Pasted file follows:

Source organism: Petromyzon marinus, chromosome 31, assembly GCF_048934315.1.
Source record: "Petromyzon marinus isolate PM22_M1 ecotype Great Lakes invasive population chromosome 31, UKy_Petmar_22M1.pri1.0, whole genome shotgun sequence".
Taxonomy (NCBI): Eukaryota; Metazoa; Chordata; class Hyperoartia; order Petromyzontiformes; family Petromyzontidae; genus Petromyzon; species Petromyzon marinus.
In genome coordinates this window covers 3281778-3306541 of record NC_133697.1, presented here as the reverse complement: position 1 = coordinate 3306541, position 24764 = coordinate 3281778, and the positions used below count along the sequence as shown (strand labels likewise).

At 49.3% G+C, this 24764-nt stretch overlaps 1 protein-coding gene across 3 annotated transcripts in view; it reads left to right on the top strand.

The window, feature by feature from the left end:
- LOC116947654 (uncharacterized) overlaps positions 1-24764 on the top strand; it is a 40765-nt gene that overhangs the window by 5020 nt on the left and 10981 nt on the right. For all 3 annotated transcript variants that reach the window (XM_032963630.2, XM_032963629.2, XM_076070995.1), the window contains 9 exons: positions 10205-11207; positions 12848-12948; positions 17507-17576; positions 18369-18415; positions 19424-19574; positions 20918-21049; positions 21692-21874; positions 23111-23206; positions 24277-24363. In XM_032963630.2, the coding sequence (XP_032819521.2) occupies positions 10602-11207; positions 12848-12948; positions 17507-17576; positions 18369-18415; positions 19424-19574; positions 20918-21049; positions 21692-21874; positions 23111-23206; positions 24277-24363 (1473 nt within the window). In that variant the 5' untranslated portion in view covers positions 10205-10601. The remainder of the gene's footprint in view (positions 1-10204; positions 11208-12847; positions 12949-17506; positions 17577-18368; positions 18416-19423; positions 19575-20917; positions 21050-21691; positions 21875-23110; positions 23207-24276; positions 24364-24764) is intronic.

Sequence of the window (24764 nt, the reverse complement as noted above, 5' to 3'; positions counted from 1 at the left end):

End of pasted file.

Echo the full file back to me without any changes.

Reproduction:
Source organism: Petromyzon marinus, chromosome 31, assembly GCF_048934315.1.
Source record: "Petromyzon marinus isolate PM22_M1 ecotype Great Lakes invasive population chromosome 31, UKy_Petmar_22M1.pri1.0, whole genome shotgun sequence".
Taxonomy (NCBI): Eukaryota; Metazoa; Chordata; class Hyperoartia; order Petromyzontiformes; family Petromyzontidae; genus Petromyzon; species Petromyzon marinus.
In genome coordinates this window covers 3281778-3306541 of record NC_133697.1, presented here as the reverse complement: position 1 = coordinate 3306541, position 24764 = coordinate 3281778, and the positions used below count along the sequence as shown (strand labels likewise).

At 49.3% G+C, this 24764-nt stretch overlaps 1 protein-coding gene across 3 annotated transcripts in view; it reads left to right on the top strand.

The window, feature by feature from the left end:
- LOC116947654 (uncharacterized) overlaps positions 1-24764 on the top strand; it is a 40765-nt gene that overhangs the window by 5020 nt on the left and 10981 nt on the right. For all 3 annotated transcript variants that reach the window (XM_032963630.2, XM_032963629.2, XM_076070995.1), the window contains 9 exons: positions 10205-11207; positions 12848-12948; positions 17507-17576; positions 18369-18415; positions 19424-19574; positions 20918-21049; positions 21692-21874; positions 23111-23206; positions 24277-24363. In XM_032963630.2, the coding sequence (XP_032819521.2) occupies positions 10602-11207; positions 12848-12948; positions 17507-17576; positions 18369-18415; positions 19424-19574; positions 20918-21049; positions 21692-21874; positions 23111-23206; positions 24277-24363 (1473 nt within the window). In that variant the 5' untranslated portion in view covers positions 10205-10601. The remainder of the gene's footprint in view (positions 1-10204; positions 11208-12847; positions 12949-17506; positions 17577-18368; positions 18416-19423; positions 19575-20917; positions 21050-21691; positions 21875-23110; positions 23207-24276; positions 24364-24764) is intronic.

Sequence of the window (24764 nt, the reverse complement as noted above, 5' to 3'; positions counted from 1 at the left end):